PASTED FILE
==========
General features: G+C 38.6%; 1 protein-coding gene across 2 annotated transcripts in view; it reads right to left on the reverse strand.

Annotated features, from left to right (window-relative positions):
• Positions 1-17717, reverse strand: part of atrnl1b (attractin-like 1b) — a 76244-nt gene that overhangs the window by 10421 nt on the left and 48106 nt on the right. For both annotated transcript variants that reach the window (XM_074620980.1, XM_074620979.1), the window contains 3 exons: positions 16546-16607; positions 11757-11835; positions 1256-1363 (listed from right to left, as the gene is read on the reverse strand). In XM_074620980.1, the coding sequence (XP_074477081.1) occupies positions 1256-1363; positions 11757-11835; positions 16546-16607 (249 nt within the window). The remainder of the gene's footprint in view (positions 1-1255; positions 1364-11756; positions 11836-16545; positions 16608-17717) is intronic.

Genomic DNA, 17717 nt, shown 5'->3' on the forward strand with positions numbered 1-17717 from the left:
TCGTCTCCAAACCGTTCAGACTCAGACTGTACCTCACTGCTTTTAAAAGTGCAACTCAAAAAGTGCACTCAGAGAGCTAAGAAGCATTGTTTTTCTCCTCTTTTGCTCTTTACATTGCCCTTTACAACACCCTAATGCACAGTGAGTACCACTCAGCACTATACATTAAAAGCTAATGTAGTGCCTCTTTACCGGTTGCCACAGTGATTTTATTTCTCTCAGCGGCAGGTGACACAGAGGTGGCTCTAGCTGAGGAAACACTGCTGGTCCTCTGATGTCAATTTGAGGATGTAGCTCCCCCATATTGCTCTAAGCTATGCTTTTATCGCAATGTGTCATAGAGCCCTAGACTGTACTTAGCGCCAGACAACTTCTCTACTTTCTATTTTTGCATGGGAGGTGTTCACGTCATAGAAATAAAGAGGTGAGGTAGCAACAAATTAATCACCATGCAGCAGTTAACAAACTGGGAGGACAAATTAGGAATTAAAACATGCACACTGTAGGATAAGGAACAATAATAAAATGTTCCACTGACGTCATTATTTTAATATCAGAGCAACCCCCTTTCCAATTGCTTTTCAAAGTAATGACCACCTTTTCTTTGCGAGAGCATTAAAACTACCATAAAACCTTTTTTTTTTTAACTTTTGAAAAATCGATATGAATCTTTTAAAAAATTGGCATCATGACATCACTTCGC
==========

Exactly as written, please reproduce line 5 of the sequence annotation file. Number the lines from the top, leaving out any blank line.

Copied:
TCGTCTCCAAACCGTTCAGACTCAGACTGTACCTCACTGCTTTTAAAAGTGCAACTCAAAAAGTGCACTCAGAGAGCTAAGAAGCATTGTTTTTCTCCTCTTTTGCTCTTTACATTGCCCTTTACAACACCCTAATGCACAGTGAGTACCACTCAGCACTATACATTAAAAGCTAATGTAGTGCCTCTTTACCGGTTGCCACAGTGATTTTATTTCTCTCAGCGGCAGGTGACACAGAGGTGGCTCTAGCTGAGGAAACACTGCTGGTCCTCTGATGTCAATTTGAGGATGTAGCTCCCCCATATTGCTCTAAGCTATGCTTTTATCGCAATGTGTCATAGAGCCCTAGACTGTACTTAGCGCCAGACAACTTCTCTACTTTCTATTTTTGCATGGGAGGTGTTCACGTCATAGAAATAAAGAGGTGAGGTAGCAACAAATTAATCACCATGCAGCAGTTAACAAACTGGGAGGACAAATTAGGAATTAAAACATGCACACTGTAGGATAAGGAACAATAATAAAATGTTCCACTGACGTCATTATTTTAATATCAGAGCAACCCCCTTTCCAATTGCTTTTCAAAGTAATGACCACCTTTTCTTTGCGAGAGCATTAAAACTACCATAAAACCTTTTTTTTTTTAACTTTTGAAAAATCGATATGAATCTTTTAAAAAATTGGCATCATGACATCACTTCGC